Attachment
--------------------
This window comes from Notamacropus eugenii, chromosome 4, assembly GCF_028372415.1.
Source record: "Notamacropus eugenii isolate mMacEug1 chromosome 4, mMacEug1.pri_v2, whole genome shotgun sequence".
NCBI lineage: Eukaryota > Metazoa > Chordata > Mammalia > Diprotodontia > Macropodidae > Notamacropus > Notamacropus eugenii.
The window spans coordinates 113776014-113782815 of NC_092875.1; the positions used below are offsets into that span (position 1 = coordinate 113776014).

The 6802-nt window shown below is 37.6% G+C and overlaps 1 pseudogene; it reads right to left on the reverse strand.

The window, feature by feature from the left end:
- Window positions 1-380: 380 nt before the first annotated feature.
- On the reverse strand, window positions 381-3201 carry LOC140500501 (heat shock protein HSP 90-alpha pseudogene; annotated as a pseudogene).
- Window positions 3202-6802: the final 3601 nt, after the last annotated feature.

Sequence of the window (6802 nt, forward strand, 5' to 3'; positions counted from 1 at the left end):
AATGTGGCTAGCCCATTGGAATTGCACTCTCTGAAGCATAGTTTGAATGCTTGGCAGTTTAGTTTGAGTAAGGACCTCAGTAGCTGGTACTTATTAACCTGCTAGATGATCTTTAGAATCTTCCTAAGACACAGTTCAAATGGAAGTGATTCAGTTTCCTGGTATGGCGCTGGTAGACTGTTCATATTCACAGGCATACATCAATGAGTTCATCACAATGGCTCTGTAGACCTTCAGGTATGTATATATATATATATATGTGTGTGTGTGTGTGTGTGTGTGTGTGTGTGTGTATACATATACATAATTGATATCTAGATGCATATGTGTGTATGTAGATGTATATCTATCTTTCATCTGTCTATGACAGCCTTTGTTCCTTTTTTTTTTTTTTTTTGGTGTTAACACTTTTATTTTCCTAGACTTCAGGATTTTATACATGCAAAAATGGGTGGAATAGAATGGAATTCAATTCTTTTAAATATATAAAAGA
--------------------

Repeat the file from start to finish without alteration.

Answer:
This window comes from Notamacropus eugenii, chromosome 4, assembly GCF_028372415.1.
Source record: "Notamacropus eugenii isolate mMacEug1 chromosome 4, mMacEug1.pri_v2, whole genome shotgun sequence".
NCBI lineage: Eukaryota > Metazoa > Chordata > Mammalia > Diprotodontia > Macropodidae > Notamacropus > Notamacropus eugenii.
The window spans coordinates 113776014-113782815 of NC_092875.1; the positions used below are offsets into that span (position 1 = coordinate 113776014).

The 6802-nt window shown below is 37.6% G+C and overlaps 1 pseudogene; it reads right to left on the reverse strand.

The window, feature by feature from the left end:
- Window positions 1-380: 380 nt before the first annotated feature.
- On the reverse strand, window positions 381-3201 carry LOC140500501 (heat shock protein HSP 90-alpha pseudogene; annotated as a pseudogene).
- Window positions 3202-6802: the final 3601 nt, after the last annotated feature.

Sequence of the window (6802 nt, forward strand, 5' to 3'; positions counted from 1 at the left end):
AATGTGGCTAGCCCATTGGAATTGCACTCTCTGAAGCATAGTTTGAATGCTTGGCAGTTTAGTTTGAGTAAGGACCTCAGTAGCTGGTACTTATTAACCTGCTAGATGATCTTTAGAATCTTCCTAAGACACAGTTCAAATGGAAGTGATTCAGTTTCCTGGTATGGCGCTGGTAGACTGTTCATATTCACAGGCATACATCAATGAGTTCATCACAATGGCTCTGTAGACCTTCAGGTATGTATATATATATATATATGTGTGTGTGTGTGTGTGTGTGTGTGTGTGTGTGTATACATATACATAATTGATATCTAGATGCATATGTGTGTATGTAGATGTATATCTATCTTTCATCTGTCTATGACAGCCTTTGTTCCTTTTTTTTTTTTTTTTTGGTGTTAACACTTTTATTTTCCTAGACTTCAGGATTTTATACATGCAAAAATGGGTGGAATAGAATGGAATTCAATTCTTTTAAATATATAAAAGA